Archaeology of the North Kitchen Site
After six months of excavation that included two university field schools and seven Expedition programs, most of the puzzle pieces have fallen into place, and we can now share the final outcome of our endeavors. With careful analysis, the tangled web of 50 different soil layers and 53 features yielded some interesting and significant results.
Results of the North Kitchen project include identification of intact 19th-century deposits, including those related to the Madison kitchen and surrounding landscape. Especially significant deposits include features that represent previous locations of kitchen piers. Archaeological evidence suggests the north, detached kitchen was initially constructed in 1797, 57 feet from the mansion. This distance is 100 ft from the center-line of the 1797 mansion, just as the earlier south detached kitchen had been constructed 100 feet from the center-line of the 1763 mansion.
When the mansion’s north wing was constructed in 1809, the kitchen was relocated 16 feet to the north, moving the kitchen away from the wing and bringing it into balance with the south detached kitchen; both kitchens were now 38 feet from their respective wings. This 38-ft distance from the mansion to the north kitchen is depicted on an 1837 insurance map, and the corresponding archaeological evidence confirms this.
Other important Madison-era finds include large drainage trenches located below each kitchen location. The placement of the drainage trenches suggests these were accessible via a hatch in the kitchen floor. The starting points of both the 1797 and 1809 trenches correspond to the same area of the kitchen floor, in its respective locations.
Another interesting set of Madison-era features indicates the presence of a wooden work deck stretching between the mansion and 1809 kitchen. Linear cuts, the former locations of mudsills, were found evenly spaced between the wing and kitchen, at a 6’ 6” interval. The use of a deck in this location during the early 19th century makes a lot of sense, in consideration of the heavy traffic the area witnessed. The propensity of this area to flooding was evidenced by the oft mud-covered shoes of archaeologists and Expedition volunteers working here. The 19th-century enslaved domestic workers who labored in the work area between the mansion and north kitchen were tasked with work inside the mansion as well. The use of a deck would have limited the amount of dirt and mud brought into mansion from the work yard.
Post-hole features were discovered that appear to represent a latticework screen that spanned from the mansion to the kitchen. Evidence of this screen can be seen in an 1818 watercolor of the mansion. In the image, a joist projects from the north façade of the wing in the direction of the north kitchen. Below the joist, a cross-hatch pattern is present, but is depicted faintly, so as to not obscure the figure of an enslaved worker behind the screen. (The image is copyrighted and unfortunately cannot be shown here–but many of you have seen the Baroness Hyde de Neuville painting in presentations here at Montpelier).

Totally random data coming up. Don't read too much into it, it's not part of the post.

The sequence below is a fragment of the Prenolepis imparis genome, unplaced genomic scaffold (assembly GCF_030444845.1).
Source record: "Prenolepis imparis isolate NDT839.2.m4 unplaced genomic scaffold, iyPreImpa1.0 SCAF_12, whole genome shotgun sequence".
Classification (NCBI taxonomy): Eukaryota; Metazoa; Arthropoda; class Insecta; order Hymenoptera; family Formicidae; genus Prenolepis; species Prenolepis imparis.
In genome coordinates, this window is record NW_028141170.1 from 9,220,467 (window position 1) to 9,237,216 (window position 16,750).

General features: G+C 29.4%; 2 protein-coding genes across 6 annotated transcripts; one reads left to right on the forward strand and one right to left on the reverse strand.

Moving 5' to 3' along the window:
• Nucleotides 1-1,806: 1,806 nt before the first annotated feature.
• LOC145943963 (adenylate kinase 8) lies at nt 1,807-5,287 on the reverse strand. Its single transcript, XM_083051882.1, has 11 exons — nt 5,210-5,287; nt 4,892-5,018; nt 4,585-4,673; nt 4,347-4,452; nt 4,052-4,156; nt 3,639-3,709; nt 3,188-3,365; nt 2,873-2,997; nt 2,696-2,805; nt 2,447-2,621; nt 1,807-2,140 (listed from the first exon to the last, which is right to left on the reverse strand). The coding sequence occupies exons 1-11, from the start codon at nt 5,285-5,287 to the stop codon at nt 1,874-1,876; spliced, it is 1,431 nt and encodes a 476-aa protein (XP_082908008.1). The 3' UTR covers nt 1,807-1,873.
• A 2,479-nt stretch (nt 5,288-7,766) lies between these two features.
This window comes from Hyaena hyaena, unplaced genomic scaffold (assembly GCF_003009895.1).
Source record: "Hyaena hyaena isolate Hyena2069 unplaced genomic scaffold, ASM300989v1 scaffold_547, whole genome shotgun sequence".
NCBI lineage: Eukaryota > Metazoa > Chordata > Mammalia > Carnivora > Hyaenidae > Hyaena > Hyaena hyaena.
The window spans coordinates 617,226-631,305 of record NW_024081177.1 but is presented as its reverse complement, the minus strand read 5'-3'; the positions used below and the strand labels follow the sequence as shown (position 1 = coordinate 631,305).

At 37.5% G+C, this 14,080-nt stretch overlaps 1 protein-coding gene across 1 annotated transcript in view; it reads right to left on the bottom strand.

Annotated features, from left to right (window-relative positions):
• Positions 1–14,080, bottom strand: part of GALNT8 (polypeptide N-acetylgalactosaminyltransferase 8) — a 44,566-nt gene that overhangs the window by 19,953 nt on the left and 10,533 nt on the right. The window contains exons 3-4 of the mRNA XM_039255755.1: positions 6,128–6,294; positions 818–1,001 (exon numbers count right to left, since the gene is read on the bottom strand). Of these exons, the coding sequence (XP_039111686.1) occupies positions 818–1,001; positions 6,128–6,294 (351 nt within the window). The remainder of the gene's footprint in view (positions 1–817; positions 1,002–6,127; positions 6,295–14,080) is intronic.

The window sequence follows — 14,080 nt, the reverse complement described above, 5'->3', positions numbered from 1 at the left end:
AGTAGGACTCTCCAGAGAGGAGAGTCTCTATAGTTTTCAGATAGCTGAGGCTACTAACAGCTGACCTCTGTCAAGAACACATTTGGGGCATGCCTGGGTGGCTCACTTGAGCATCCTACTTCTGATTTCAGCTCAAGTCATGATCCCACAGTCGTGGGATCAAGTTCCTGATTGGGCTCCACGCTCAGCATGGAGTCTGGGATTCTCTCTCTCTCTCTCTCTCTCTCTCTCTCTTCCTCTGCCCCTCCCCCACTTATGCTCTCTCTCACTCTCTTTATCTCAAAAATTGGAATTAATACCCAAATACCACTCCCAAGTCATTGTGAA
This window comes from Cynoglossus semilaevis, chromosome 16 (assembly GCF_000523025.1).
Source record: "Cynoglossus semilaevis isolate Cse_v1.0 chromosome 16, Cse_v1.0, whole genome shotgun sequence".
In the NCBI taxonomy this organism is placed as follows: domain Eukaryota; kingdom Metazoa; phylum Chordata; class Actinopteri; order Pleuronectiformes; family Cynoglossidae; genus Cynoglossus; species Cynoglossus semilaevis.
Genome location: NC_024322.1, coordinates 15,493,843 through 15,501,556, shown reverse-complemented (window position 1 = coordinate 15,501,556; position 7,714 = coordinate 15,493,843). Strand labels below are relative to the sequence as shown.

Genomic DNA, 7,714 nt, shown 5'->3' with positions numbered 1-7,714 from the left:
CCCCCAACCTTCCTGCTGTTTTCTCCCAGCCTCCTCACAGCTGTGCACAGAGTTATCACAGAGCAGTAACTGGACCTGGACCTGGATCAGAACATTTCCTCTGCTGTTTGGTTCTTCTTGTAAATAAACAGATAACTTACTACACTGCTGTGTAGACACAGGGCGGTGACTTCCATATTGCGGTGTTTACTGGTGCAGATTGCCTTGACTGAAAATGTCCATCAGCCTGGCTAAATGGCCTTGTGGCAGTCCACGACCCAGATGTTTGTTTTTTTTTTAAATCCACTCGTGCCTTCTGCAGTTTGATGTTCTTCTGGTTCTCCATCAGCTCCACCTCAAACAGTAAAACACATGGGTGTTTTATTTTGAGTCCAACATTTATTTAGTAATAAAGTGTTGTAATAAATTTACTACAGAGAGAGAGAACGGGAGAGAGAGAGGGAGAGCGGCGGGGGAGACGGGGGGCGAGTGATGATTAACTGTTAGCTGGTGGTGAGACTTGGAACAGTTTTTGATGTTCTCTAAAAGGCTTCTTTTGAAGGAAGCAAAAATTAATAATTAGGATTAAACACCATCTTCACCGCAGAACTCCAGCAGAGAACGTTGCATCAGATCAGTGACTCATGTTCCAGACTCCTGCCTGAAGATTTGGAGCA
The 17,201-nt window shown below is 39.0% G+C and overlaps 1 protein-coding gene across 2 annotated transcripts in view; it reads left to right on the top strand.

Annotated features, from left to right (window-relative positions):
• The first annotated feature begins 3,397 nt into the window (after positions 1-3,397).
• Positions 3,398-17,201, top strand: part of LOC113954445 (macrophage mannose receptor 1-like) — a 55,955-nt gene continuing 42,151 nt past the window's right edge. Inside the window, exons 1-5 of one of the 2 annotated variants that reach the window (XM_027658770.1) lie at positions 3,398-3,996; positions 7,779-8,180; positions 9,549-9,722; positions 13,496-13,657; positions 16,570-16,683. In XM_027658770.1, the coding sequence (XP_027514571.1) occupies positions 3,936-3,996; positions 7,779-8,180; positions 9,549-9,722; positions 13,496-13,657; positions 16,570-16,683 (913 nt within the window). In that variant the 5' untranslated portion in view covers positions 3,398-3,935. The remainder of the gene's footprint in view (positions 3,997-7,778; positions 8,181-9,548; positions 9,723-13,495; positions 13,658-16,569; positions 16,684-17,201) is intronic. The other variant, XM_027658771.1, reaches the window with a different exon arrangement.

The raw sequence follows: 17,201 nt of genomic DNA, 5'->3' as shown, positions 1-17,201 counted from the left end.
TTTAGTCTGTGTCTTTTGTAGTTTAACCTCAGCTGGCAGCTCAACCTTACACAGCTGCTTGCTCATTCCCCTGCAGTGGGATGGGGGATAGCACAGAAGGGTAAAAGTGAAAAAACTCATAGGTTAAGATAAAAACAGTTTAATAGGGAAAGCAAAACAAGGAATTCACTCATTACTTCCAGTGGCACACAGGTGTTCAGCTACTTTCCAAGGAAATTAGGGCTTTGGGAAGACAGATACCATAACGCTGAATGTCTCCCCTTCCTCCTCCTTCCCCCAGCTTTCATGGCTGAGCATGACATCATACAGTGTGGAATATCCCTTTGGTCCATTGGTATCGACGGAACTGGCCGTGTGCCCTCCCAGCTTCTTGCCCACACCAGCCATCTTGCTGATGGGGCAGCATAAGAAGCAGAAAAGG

The presence of a latticework screen would have partially concealed activities of the north work-yard from the front of the mansion. The reasons for screening areas such as outbuildings and work-yards seem to pertain to a desire to minimize the visibility of slavery. The intent does not appear to have been to completely hide the existence of slaves, but rather to de-emphasize the role of this population at the plantation. These sentiments are patently summarized in a period description of Montpelier:
The house stands on a gently-rising eminence. A wide lawn, broken only here and there by clumps of trees, stretches before it. On either side are irregular masses of these, of different shapes and foliage, evergreen and deciduous, which thicken at places into a grove, and half screen those dependencies of a handsome establishment–stables, dairies and the like–which, left openly in sight, look very ill, and can be made to look no otherwise, even by trying to make them look genteel: for they are very disagreeable objects, that call up (attire them as you will) ideas not dainty. As, therefore, the eye should not miss them altogether–for their absence would imply great discomfort and inconvenience–the best way is to half-veil them, as is done at Montpelier.
The very design of latticework, as a material that allows partial visibility, perfectly fits the “half-veil” formula presented in this quotation. The latticework screen would have acted in conjunction with the trees of the Pine Allée, which also served to partially obscure the kitchen and work yard. The screen may have been in place before the planting of the pines, and would have been in place well before the trees reached their full maturity (see the December 11th Blog post for more information on the Pine Allée).
For more in-depth information on the site, please take a look at the current draft of the North Kitchen Site Report. For any of you with an editorial knack, feel free to contact us with your comments and observations concerning the draft report: email@example.com Following final edits, the final site report will be available on the Montpelier website on the Archaeology Technical Reports page. We expect to be adding several reports to this page over the next few months.